Do you think that the country is headed in the right direction? When asked that question in public-opinion polls, Invariably, a majority of respondents answer “NO.” The question is bad enough in itself, but the transgression is compounded by the fact that it is often presented on the heels of questions like, “Do you think that the President is currently doing a good job?”
When the second question has been asked about President Obama, pundits have been quick to point out that an overwhelming majority of the people think that the country is moving in the wrong direction. This holds true now, even when the president’s popularity and job approval are nudging towards 50%.
In a recent Occasional Planet poll* the overwhelming plurality of respondents said the country is not moving in the right direction.
Comments from respondents included thoughts like:
- “It has recovered from the financial crises but has much work to do to help the middle class and the poor. These two groups are good for the nation because they spend their paychecks in the US.”
- “No – we have anti education, anti-science Reich wing evangelical lunatics taking over this nation”
- “Our country is neither right nor wrong. We are humans, we make mistakes and fail many times. Just because we fail and things may look bad at times doesn’t mean that we are in the wrong direction. We push on and correct ourselves.”
In order to get a better sense of what is a more reliable answer about whether the country is moving in the right direction, we need to drill down on two levels. First, we need learn more from the respondents who said that the country is moving in the wrong direction. Is the country moving too far to the right, or to the left, or someplace else? Second, we need to see the breakdown to the answers by political party. The answers to the questions are revealed, at least in part, in Figures ‘B’ and ‘C’.
The big vertical red bar in the middle is percentage of Republicans (73%) who think that the country is headed in the wrong direction. Next to it is the relatively low (31%) of Democrats who think that we’re headed in the wrong direction. And perhaps predictably, right between the Republicans and Democrats are the Independents who have a more moderate view (57%) of the direction in which we’re moving.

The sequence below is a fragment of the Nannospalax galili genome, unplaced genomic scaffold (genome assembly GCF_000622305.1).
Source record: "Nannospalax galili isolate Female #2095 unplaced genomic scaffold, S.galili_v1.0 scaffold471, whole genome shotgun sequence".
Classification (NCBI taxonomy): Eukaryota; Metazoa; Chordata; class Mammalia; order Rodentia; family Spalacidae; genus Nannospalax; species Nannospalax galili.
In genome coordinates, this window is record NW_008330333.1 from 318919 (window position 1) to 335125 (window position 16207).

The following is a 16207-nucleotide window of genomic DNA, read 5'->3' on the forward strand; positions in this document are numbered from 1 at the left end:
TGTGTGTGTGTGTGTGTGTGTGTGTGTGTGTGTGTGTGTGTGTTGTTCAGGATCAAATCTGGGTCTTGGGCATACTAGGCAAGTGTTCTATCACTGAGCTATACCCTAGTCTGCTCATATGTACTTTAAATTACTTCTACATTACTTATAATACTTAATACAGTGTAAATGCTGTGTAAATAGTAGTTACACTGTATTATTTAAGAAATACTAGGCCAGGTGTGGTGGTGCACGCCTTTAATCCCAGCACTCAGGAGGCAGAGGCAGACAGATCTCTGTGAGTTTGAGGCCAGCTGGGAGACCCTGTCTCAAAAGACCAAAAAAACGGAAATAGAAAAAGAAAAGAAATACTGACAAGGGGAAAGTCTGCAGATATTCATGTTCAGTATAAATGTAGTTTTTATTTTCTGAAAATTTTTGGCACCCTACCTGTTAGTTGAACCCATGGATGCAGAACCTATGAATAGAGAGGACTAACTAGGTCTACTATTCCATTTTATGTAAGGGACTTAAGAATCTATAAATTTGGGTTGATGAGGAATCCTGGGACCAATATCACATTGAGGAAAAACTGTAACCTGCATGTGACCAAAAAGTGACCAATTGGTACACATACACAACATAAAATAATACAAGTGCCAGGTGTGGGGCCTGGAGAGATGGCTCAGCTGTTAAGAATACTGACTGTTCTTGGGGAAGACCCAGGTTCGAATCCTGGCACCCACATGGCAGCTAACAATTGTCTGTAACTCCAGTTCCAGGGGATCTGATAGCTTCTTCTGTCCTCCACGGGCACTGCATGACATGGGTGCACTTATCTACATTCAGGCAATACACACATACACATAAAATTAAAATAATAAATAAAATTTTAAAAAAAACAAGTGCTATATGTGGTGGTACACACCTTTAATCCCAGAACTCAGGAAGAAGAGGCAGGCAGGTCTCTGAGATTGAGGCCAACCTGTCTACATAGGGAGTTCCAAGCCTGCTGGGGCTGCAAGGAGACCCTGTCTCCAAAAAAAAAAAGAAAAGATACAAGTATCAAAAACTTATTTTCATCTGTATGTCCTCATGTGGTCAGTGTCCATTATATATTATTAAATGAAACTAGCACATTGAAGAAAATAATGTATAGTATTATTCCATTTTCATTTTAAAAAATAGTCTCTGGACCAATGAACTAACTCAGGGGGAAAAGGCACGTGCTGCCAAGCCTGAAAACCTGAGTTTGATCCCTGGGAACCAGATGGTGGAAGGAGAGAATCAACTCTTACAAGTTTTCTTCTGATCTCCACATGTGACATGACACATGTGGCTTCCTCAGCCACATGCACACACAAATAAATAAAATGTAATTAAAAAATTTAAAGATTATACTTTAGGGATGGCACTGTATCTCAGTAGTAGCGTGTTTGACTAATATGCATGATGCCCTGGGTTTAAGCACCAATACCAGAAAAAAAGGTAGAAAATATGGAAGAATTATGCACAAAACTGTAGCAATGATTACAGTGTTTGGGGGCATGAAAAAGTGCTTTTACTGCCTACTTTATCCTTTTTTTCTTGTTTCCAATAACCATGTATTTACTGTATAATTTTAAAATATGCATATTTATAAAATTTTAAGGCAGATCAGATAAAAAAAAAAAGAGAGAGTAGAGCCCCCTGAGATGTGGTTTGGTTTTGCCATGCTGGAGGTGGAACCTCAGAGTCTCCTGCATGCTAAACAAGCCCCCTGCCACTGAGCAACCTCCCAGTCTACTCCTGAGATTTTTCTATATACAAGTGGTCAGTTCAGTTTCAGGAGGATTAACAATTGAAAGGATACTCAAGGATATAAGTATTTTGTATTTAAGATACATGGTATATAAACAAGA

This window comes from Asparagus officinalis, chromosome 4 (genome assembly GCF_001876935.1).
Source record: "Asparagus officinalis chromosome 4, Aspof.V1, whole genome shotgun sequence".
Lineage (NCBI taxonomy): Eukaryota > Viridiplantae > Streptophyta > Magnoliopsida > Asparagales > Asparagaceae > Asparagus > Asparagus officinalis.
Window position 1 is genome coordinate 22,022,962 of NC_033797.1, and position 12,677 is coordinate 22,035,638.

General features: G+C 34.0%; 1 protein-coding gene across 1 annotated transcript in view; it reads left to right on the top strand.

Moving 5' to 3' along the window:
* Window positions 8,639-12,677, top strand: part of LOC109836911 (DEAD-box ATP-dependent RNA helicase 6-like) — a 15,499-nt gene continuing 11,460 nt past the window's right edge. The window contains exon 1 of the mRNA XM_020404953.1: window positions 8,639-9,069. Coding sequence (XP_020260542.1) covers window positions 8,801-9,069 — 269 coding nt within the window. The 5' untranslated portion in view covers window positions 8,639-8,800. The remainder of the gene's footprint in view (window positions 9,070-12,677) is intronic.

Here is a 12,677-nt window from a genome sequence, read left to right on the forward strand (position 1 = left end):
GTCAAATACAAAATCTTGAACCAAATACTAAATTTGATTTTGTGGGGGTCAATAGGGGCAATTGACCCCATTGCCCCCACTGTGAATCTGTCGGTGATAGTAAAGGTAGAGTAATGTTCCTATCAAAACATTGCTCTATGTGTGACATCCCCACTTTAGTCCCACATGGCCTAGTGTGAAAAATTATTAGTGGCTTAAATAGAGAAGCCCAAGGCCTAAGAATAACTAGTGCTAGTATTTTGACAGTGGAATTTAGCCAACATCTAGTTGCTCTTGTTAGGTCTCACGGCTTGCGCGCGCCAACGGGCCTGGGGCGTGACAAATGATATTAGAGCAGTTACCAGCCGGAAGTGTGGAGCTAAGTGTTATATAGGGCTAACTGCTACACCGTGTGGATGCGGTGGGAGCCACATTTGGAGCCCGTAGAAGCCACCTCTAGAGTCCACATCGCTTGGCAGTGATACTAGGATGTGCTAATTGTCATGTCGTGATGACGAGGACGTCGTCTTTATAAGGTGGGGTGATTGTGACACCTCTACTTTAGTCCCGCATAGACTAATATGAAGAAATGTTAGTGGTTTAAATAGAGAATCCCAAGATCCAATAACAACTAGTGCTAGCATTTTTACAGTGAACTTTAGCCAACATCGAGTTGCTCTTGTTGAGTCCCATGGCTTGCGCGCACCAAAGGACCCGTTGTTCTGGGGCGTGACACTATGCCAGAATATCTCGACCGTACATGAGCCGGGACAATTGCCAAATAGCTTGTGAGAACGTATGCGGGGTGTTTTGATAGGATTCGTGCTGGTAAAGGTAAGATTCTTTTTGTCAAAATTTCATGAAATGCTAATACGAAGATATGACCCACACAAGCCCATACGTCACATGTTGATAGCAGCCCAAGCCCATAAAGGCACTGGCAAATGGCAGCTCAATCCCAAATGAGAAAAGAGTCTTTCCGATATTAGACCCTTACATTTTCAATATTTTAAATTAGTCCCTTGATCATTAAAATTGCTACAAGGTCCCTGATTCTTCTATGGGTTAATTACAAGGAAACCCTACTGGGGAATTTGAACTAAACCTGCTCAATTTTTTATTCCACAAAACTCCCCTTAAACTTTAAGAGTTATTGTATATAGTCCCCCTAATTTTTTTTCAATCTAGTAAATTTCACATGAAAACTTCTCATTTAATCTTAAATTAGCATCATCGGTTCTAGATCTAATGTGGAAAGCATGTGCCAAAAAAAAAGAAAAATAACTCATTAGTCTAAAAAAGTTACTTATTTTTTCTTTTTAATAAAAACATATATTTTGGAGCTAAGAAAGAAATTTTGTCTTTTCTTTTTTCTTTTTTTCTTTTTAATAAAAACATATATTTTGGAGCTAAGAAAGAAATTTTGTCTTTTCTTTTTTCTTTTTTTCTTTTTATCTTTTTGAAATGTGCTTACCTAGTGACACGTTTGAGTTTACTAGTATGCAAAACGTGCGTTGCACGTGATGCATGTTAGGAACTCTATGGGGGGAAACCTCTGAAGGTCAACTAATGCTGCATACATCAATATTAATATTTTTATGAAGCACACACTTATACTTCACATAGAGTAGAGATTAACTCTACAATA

The results here are not surprising. Republicans (the group on the left side of the chart) think that the country is moving too far to the left., Democrats (the group in the middle), predictably think that the country is moving too far to the right. And Independents, the group to the right, tend to think by a margin of 34% to 23% that the country is moving too far to the left.
What conclusions can we draw?
- It is fairly irresponsible of the media to report that if a plurality or majority of Americans think that the country is moving in the wrong direction that it is an indictment of any sitting president. Republicans, Democrats and Independents all said that the country is not moving in the right direction.
- Each group wants the country to move in the direction that they favor. Thus, a substantial number of President Obama’s supporters may also say that they do not think that the country is moving in the right direction because they want a more progressive agenda.
- Where this all plays out in terms of relating public opinion to a policy direction that would be advisable seems to rest in the hands of Independents. As we continue this series, we will focus more on the thoughts of Independents.
*Occasional Planet interviewed 550 Americans on January 14-15, 2016, using the services of the online-site Survey Monkey. The sample size is reliable +/- 4.5%, 95% of the time. It is demographically balanced by gender, ethnicity, age, income and geographic region.